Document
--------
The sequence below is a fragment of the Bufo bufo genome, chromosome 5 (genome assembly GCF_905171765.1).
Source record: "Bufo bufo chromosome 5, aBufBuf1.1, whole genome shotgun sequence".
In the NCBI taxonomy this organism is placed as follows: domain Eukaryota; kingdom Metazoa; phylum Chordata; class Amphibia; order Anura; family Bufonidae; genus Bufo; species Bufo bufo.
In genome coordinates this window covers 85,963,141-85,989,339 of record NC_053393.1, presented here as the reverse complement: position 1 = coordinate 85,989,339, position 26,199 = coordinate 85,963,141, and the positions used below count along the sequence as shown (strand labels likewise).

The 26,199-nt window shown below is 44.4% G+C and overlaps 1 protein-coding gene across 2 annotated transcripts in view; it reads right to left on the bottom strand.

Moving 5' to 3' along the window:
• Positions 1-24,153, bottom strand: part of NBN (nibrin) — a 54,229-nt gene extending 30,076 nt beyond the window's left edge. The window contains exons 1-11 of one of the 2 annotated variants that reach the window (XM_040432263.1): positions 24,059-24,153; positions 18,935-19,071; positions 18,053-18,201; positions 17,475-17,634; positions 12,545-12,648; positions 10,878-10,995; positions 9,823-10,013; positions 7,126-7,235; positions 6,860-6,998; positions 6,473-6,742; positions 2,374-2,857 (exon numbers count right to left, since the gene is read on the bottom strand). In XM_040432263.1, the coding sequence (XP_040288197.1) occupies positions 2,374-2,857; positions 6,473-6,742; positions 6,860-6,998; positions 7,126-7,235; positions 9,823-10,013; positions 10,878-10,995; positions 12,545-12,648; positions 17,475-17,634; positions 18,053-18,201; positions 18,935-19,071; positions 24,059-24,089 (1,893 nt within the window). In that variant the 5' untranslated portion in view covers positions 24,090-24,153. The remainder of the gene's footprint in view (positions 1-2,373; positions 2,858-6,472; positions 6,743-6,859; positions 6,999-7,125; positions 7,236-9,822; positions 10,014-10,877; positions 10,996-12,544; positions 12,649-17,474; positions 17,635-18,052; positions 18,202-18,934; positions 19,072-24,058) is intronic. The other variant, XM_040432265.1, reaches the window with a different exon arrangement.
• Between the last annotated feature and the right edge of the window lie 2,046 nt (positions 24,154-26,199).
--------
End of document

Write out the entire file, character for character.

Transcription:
The sequence below is a fragment of the Bufo bufo genome, chromosome 5 (genome assembly GCF_905171765.1).
Source record: "Bufo bufo chromosome 5, aBufBuf1.1, whole genome shotgun sequence".
In the NCBI taxonomy this organism is placed as follows: domain Eukaryota; kingdom Metazoa; phylum Chordata; class Amphibia; order Anura; family Bufonidae; genus Bufo; species Bufo bufo.
In genome coordinates this window covers 85,963,141-85,989,339 of record NC_053393.1, presented here as the reverse complement: position 1 = coordinate 85,989,339, position 26,199 = coordinate 85,963,141, and the positions used below count along the sequence as shown (strand labels likewise).

The 26,199-nt window shown below is 44.4% G+C and overlaps 1 protein-coding gene across 2 annotated transcripts in view; it reads right to left on the bottom strand.

Moving 5' to 3' along the window:
• Positions 1-24,153, bottom strand: part of NBN (nibrin) — a 54,229-nt gene extending 30,076 nt beyond the window's left edge. The window contains exons 1-11 of one of the 2 annotated variants that reach the window (XM_040432263.1): positions 24,059-24,153; positions 18,935-19,071; positions 18,053-18,201; positions 17,475-17,634; positions 12,545-12,648; positions 10,878-10,995; positions 9,823-10,013; positions 7,126-7,235; positions 6,860-6,998; positions 6,473-6,742; positions 2,374-2,857 (exon numbers count right to left, since the gene is read on the bottom strand). In XM_040432263.1, the coding sequence (XP_040288197.1) occupies positions 2,374-2,857; positions 6,473-6,742; positions 6,860-6,998; positions 7,126-7,235; positions 9,823-10,013; positions 10,878-10,995; positions 12,545-12,648; positions 17,475-17,634; positions 18,053-18,201; positions 18,935-19,071; positions 24,059-24,089 (1,893 nt within the window). In that variant the 5' untranslated portion in view covers positions 24,090-24,153. The remainder of the gene's footprint in view (positions 1-2,373; positions 2,858-6,472; positions 6,743-6,859; positions 6,999-7,125; positions 7,236-9,822; positions 10,014-10,877; positions 10,996-12,544; positions 12,649-17,474; positions 17,635-18,052; positions 18,202-18,934; positions 19,072-24,058) is intronic. The other variant, XM_040432265.1, reaches the window with a different exon arrangement.
• Between the last annotated feature and the right edge of the window lie 2,046 nt (positions 24,154-26,199).